Turkish Journal of Medical Sciences




Background/aim: We aimed to develop an instrument that can assess the perceptions and opinions of young people regarding the causes and consequences of obesity and the role of individuals, families, communities, and government in addressing obesity.Materials and methods: A 36-question (101-item) survey was developed by adopting, translating, and revising multiple-choice or Likert-scale questions from existing surveys to assure construct cross-cultural validity. A two-factor mixed-effects model estimated the intraclass correlation coefficient (ICC) to measure the test-retest reliability of questions administered 2 weeks apart to a convenient sample of İstanbul high school and university students, aged 15?25 years (n = 122).Results: The meanICC for university and high school was 0.70 and 0.63, respectively. University students were more consistent in relating the problem to society and public policy preferences. High school students were more consistent in relating the problem and solution to themselves and their immediate environments. Using a 0.5 cutoff for the ICC?s lower 95% confidence limit, followed by reevaluation of the question flow, a 19-question (36-item) survey was retained for adolescents and a 26-question (52-item) survey for young adults.Conclusion: While the survey items have moderate to excellent reliability for high school and university students, it can be administered longitudinally to suggest changes to policies and interventions, and after cross-cultural validation, it can be utilized to compare obesity perceptions across different populations.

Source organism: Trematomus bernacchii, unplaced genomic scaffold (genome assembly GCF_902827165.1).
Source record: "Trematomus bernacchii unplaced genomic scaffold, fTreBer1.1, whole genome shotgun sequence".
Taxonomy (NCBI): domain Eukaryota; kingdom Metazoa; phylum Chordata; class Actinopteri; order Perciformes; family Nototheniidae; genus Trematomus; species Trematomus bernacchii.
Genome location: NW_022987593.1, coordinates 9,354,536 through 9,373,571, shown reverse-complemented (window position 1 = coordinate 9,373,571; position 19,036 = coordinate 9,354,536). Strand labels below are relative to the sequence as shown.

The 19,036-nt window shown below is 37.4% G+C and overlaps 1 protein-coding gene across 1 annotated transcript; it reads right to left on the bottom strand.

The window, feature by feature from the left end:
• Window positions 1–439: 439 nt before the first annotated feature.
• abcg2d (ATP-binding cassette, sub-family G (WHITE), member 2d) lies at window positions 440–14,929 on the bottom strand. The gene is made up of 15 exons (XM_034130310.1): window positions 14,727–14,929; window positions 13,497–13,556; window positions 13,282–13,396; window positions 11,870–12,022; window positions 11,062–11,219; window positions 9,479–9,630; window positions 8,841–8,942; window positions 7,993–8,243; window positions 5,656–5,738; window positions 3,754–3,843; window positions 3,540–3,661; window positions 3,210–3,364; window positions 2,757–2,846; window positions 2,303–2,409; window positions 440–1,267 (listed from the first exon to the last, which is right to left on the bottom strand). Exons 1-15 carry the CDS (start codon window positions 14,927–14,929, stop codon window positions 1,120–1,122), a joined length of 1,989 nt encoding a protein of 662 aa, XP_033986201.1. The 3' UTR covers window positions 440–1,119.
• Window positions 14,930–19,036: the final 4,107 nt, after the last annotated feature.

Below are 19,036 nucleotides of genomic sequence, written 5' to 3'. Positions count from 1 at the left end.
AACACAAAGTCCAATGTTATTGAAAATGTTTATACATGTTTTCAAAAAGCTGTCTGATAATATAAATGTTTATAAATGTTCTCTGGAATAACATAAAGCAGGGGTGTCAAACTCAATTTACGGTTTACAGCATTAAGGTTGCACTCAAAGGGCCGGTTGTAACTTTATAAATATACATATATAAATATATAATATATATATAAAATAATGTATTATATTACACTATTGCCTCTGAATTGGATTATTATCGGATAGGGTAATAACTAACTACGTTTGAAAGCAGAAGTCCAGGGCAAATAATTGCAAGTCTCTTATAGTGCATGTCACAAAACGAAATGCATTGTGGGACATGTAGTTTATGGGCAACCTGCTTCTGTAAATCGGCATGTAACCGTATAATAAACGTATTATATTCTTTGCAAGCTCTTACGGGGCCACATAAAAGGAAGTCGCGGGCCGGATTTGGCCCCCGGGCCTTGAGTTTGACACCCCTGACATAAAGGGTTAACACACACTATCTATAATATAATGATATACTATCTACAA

Obesity, perception of problems and solutions, adolescents, young adults

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